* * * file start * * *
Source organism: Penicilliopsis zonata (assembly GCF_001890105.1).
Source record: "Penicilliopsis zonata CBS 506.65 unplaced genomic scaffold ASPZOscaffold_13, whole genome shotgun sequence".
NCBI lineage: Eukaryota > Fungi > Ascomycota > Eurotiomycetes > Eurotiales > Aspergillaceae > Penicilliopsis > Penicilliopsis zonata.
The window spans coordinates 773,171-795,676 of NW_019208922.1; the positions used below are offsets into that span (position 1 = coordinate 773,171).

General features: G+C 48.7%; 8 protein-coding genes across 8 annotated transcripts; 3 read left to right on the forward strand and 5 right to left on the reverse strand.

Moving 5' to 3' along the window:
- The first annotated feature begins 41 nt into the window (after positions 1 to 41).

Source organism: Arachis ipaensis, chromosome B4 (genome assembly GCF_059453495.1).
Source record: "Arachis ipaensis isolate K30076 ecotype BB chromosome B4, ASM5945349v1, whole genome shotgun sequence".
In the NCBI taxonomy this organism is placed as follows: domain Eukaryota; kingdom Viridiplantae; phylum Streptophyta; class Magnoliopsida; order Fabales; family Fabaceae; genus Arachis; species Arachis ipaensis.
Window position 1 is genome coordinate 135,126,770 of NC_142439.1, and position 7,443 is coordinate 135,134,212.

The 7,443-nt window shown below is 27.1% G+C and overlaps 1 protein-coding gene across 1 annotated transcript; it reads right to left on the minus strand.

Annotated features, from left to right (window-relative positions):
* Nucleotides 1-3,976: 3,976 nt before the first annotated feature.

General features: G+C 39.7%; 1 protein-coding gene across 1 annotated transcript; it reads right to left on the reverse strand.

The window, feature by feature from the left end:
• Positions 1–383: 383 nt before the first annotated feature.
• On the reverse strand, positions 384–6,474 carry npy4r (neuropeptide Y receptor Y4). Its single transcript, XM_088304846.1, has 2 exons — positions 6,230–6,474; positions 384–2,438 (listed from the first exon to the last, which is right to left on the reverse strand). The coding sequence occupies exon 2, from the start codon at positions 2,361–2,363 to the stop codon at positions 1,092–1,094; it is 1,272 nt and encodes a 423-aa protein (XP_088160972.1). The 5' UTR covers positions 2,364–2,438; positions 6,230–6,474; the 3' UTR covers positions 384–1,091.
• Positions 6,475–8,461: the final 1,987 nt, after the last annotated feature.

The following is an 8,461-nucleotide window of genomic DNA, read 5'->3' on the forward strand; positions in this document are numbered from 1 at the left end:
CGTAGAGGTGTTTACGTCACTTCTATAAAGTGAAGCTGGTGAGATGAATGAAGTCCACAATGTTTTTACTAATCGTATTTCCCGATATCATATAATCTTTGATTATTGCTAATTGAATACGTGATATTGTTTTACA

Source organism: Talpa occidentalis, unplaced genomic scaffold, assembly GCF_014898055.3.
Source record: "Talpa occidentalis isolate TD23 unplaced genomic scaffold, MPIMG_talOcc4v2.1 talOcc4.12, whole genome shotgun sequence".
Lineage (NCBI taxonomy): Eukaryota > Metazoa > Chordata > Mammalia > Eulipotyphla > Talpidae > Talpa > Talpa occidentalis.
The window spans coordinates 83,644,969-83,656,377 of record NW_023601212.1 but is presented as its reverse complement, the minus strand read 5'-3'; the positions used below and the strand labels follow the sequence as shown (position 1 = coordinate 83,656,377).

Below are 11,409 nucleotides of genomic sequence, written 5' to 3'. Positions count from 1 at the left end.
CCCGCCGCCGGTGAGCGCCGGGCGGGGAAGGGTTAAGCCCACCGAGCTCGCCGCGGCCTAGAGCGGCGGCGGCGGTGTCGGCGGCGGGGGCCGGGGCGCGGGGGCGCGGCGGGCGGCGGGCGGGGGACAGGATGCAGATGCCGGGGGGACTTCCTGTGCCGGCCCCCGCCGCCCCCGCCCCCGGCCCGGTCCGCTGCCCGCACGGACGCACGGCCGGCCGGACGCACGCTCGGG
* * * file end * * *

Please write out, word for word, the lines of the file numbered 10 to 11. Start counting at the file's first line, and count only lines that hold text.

In the NCBI taxonomy this organism is placed as follows: domain Eukaryota; kingdom Viridiplantae; phylum Streptophyta; class Magnoliopsida; order Fabales; family Fabaceae; genus Arachis; species Arachis ipaensis.
Window position 1 is genome coordinate 135,126,770 of NC_142439.1, and position 7,443 is coordinate 135,134,212.